What Are Some Things That You’re Not Good At?

We all have things that we’re not good at. My list is long. Here’s just a sampling of some of these things.

  • Coordinating and organizing anything involving paper. This includes forms, brochures, advertisements, and the little sticky notes that people love to pass on to educators. The other day, our principal John, came into the classroom as I was working with some children. He was holding a sticky note. I asked him, “Are you going to give me that?!” I could already feel my blood pressure rising. No worries! He was just letting me look at it. He knows that paper is not my strength. 🙂 
  • Holding onto pens. Today, our principal gave us a brand new pen. In the middle of the staff meeting — and thanks to some help from Chris Cluff — I found out that it was a stylus. I was so excited about this news, and told my teaching partner, Paula, that I already had all kinds of ways that we could use this stylus next year with kids. Her response was, “Do you really think you’re going to be able to hold onto this pen until next year?!” She knows me so well! 🙂 

  • Collecting library books and tracking those students that still have books out.
  • Handing out pizza, delivering milk, and coordinating popcorn orders. I guess that I could do these things, but I don’t want to spend my time in the classroom doing so. Being stuck behind a pizza box when I could be watching, working with, or talking to kids, is not my thing. 

Now I know that these might be considered small things, and for some junior, intermediate, and senior teachers, they might even be questioning why I’m concerned about the items listed here. For primary educators though, it’s often these other little things which can consume our time, and require organization, a systems approach, and effort. 

I remember when I started teaching, and I tried so hard to master the organizational systems that I saw others using.

  • I colour-coordinated and labelled everything.
  • I spent my lunch hours and recess times collecting items from agendas and home bags, and sorting more materials to send home.

I used to almost break down in tears when I found out that I was getting a new student. Did the principal or secretary know how many items I needed to label for just this one child? Or if a name was misspelled, I went through the same process correcting it. This almost became a full-time job, and it was not part of the job that I loved or truly believed was most valuable.

Then these past couple of years, I found my teaching partner, Paula — or really, thanks to John, the two of us found each other. She helped me realize that it’s okay to have these areas of weakness.

  • Kids can collect and organize many of their own papers. With just a photograph, I can create a digital copy of any paper, and it’s easy to add this picture to our Twitter page, Instagram page, or classroom blog for parents to see.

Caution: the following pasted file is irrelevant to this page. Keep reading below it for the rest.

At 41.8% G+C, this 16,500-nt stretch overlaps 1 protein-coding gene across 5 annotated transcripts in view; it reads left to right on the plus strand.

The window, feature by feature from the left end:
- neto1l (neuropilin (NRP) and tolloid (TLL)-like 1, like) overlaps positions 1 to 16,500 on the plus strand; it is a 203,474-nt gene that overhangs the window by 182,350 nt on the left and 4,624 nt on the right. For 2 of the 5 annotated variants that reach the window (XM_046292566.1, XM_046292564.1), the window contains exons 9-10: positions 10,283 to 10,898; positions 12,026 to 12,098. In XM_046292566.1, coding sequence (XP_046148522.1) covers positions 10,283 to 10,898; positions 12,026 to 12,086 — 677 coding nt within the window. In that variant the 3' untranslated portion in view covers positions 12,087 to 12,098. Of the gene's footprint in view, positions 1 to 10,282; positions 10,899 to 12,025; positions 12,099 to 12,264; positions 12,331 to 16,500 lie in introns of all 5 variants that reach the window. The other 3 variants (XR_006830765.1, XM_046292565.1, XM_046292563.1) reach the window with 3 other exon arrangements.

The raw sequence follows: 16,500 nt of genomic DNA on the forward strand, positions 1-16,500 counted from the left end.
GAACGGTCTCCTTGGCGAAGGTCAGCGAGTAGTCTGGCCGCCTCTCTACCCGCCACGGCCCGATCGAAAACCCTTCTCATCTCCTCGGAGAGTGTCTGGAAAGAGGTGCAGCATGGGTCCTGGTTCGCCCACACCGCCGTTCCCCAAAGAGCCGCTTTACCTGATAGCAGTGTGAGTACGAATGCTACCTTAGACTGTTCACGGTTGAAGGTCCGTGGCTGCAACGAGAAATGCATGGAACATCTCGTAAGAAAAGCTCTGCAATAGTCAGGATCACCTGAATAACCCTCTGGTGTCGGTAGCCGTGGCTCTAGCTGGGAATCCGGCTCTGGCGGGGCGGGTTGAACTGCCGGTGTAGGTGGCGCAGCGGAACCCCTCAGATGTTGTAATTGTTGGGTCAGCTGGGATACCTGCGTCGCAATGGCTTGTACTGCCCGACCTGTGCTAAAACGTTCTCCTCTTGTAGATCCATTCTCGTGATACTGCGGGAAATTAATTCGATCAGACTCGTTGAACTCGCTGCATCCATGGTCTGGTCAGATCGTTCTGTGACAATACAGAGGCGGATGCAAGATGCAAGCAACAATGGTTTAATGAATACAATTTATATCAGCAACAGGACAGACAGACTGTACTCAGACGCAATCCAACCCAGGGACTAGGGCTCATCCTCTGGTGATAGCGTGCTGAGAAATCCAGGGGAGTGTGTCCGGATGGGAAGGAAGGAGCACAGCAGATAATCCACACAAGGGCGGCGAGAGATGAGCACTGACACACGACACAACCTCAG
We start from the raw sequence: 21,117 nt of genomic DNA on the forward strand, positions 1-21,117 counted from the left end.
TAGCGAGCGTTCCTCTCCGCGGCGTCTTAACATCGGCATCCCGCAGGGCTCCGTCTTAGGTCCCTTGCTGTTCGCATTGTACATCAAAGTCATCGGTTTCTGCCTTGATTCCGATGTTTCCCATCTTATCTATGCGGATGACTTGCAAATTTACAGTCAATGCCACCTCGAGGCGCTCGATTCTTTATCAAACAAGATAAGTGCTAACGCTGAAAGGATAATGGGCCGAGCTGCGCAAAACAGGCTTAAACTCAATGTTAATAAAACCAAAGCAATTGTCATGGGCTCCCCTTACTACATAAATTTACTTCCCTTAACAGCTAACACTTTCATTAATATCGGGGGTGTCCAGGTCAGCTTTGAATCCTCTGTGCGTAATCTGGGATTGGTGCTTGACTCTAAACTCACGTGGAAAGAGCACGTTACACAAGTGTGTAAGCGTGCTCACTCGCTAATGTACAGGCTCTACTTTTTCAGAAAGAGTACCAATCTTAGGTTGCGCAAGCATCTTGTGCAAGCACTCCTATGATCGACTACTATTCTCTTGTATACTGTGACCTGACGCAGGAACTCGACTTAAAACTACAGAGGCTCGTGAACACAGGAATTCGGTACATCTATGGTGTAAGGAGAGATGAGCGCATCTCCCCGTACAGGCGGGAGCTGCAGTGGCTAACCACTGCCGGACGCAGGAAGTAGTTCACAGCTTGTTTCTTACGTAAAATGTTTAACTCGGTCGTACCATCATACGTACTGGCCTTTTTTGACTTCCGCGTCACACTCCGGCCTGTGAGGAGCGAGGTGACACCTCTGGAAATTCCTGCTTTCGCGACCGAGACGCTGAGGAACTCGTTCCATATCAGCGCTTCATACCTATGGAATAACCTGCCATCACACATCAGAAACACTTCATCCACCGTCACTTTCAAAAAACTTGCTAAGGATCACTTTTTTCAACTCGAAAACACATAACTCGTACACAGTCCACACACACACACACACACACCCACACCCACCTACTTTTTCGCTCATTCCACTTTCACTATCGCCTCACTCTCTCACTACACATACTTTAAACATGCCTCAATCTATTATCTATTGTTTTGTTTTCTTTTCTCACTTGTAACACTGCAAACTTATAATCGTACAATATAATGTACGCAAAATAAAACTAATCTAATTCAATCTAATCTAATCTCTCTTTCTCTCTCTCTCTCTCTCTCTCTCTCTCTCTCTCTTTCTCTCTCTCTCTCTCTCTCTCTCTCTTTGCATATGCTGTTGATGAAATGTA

• By never having a pen, I also show children that there are different ways to write things down. Grab a Sharpie. Use a crayon or a pencil. Or even send yourself an email or text message with the details. There’s not just a single way to stay organized, and it’s great for even young children to see this. 
  • Students can develop responsibility, even at a young age. Let children take ownership over their own library books. Show them where the box is and how to bring the book back to the library. Have children remind each other about library day. And if notices need to go out, have students get them, give them to their parents, and search for the missing book at home. In the end, almost all books tend to make it back to the library … despite my questionable library book collection skills. 🙂
  • Even our youngest learners can do a lot on their own. Do we hand out pizza, collect milk, and coordinate popcorn because we need to or because we’re scared to give up control? This year, we had our kids do all of these things on their own. They self-served pizza. They wrote notes to get the milk, and went down to do so. One student even helped organize the kids that got popcorn, and cross off the bag numbers on the popcorn cards.

Sometimes these student-controlled systems are a little messier, a little more time-consuming, and not quite as predictable, but the problem solving skills, independence, social skills, literacy and math skills, and organizational skills that students learn along the way, make these systems worth it. I’m almost a little happy now that I’m not good at these things. If I were, what might the students lose out on, and how might our classroom change? Yesterday, one of our SK children brought in birthday invitations for his summer birthday party. I was panicking on how I was going to remember to hand them all out. I shouldn’t have worried though. He didn’t even give the invitations to me. He found each child’s name — he had one for every student in the class — handed the invitation directly to the parent or helped the child put the invitation in his/her backpack. He knows me well, and he proved that I’m not necessarily the one that needs to be organized with the paper … at least not all the time. What do you think? As the summertime begins, I can’t help but have a little light-hearted reflection (and acceptance about) some of my weaknesses.


Leave a Reply

Your email address will not be published. Required fields are marked *